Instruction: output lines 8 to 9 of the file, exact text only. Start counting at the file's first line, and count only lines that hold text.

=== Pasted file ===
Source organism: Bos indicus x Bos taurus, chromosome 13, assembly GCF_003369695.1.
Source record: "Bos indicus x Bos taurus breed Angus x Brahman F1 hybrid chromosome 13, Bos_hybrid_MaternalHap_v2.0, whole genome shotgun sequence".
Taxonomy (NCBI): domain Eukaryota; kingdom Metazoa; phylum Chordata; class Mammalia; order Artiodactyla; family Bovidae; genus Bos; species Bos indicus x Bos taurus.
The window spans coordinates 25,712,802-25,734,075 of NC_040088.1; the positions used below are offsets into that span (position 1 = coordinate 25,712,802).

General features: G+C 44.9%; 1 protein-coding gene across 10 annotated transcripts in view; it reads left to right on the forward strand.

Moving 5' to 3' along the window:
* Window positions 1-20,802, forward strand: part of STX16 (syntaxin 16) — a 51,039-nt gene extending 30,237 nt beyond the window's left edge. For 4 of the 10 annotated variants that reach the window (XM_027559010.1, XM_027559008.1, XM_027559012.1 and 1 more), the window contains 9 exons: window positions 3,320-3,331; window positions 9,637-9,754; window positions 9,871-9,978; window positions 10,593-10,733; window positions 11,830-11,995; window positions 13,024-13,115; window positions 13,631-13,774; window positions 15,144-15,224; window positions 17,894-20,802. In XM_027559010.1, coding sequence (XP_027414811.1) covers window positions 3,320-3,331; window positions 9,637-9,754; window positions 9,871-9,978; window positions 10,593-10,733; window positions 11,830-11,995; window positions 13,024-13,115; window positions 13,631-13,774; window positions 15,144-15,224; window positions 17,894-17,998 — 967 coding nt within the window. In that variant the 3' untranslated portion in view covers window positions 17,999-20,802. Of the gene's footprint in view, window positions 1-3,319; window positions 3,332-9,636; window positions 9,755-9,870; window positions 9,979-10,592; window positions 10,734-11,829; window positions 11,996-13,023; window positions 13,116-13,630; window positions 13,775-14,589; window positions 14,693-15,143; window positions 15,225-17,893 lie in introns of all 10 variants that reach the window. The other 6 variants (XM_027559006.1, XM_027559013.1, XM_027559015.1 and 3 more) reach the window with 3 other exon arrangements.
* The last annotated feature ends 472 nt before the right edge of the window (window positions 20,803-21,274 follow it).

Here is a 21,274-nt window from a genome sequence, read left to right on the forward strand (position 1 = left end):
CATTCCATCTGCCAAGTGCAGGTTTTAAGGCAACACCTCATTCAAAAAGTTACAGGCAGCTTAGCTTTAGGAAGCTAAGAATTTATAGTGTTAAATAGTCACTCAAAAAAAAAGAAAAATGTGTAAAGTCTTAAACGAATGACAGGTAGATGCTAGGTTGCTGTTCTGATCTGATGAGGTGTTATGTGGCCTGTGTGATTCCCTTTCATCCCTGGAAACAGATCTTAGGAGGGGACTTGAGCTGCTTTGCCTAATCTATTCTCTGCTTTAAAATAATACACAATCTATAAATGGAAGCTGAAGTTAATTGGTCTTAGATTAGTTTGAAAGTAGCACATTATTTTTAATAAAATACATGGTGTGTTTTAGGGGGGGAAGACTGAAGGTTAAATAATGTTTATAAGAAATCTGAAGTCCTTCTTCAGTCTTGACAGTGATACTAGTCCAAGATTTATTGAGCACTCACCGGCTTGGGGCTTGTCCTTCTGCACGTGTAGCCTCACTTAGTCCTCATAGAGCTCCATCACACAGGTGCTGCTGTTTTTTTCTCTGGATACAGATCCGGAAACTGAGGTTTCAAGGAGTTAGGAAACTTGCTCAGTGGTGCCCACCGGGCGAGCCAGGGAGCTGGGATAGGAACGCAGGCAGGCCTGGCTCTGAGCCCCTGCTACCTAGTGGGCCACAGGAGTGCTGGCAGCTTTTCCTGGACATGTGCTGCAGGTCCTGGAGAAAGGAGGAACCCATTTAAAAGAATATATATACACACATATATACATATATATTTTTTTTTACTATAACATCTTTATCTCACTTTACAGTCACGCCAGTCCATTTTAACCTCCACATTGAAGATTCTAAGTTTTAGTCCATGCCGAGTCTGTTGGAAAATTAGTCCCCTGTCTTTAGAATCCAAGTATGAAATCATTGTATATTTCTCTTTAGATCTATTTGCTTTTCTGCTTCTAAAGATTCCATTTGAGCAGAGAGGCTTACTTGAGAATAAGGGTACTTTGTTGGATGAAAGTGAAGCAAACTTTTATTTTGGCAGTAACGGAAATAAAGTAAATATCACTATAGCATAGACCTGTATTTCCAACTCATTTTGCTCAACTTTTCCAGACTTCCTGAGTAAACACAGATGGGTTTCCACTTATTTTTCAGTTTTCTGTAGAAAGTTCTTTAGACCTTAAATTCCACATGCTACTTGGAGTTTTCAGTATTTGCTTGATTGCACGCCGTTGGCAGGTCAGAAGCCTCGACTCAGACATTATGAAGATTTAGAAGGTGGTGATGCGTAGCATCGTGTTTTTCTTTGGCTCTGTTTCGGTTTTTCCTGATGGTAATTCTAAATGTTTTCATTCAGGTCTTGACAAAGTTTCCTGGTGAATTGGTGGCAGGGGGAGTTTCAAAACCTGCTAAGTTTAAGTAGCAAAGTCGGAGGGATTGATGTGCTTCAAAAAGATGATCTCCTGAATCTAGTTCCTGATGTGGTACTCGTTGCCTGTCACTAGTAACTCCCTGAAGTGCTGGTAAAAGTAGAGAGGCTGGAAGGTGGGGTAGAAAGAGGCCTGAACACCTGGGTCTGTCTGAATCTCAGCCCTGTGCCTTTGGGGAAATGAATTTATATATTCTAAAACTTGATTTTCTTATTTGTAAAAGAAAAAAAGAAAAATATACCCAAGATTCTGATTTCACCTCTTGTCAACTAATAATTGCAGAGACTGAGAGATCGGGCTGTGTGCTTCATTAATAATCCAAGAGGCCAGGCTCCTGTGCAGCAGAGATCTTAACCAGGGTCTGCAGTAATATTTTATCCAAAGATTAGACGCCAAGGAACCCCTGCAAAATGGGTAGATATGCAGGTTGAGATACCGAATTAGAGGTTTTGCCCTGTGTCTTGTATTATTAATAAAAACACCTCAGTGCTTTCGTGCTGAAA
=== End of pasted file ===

* The last annotated feature ends 472 nt before the right edge of the window (window positions 20,803-21,274 follow it).

Here is a 21,274-nt window from a genome sequence, read left to right on the forward strand (position 1 = left end):